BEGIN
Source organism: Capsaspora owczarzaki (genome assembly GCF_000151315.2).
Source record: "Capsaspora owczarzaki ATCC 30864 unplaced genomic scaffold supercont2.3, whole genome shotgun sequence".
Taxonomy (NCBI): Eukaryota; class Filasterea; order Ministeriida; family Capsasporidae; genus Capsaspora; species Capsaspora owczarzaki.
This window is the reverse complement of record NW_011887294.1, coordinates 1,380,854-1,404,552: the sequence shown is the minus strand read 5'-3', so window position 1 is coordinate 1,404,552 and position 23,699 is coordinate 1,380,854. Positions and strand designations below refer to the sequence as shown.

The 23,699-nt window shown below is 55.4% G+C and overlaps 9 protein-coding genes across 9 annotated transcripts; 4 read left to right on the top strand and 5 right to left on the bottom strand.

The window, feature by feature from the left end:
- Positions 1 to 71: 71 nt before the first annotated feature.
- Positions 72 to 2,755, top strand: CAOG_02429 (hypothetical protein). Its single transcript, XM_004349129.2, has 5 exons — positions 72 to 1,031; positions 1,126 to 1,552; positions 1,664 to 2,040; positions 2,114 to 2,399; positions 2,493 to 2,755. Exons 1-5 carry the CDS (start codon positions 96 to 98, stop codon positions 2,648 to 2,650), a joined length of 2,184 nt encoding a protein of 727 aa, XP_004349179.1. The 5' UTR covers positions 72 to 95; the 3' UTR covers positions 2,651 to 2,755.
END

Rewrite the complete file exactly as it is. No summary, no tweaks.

Source organism: Capsaspora owczarzaki (genome assembly GCF_000151315.2).
Source record: "Capsaspora owczarzaki ATCC 30864 unplaced genomic scaffold supercont2.3, whole genome shotgun sequence".
Taxonomy (NCBI): Eukaryota; class Filasterea; order Ministeriida; family Capsasporidae; genus Capsaspora; species Capsaspora owczarzaki.
This window is the reverse complement of record NW_011887294.1, coordinates 1,380,854-1,404,552: the sequence shown is the minus strand read 5'-3', so window position 1 is coordinate 1,404,552 and position 23,699 is coordinate 1,380,854. Positions and strand designations below refer to the sequence as shown.

The 23,699-nt window shown below is 55.4% G+C and overlaps 9 protein-coding genes across 9 annotated transcripts; 4 read left to right on the top strand and 5 right to left on the bottom strand.

The window, feature by feature from the left end:
- Positions 1 to 71: 71 nt before the first annotated feature.
- Positions 72 to 2,755, top strand: CAOG_02429 (hypothetical protein). Its single transcript, XM_004349129.2, has 5 exons — positions 72 to 1,031; positions 1,126 to 1,552; positions 1,664 to 2,040; positions 2,114 to 2,399; positions 2,493 to 2,755. Exons 1-5 carry the CDS (start codon positions 96 to 98, stop codon positions 2,648 to 2,650), a joined length of 2,184 nt encoding a protein of 727 aa, XP_004349179.1. The 5' UTR covers positions 72 to 95; the 3' UTR covers positions 2,651 to 2,755.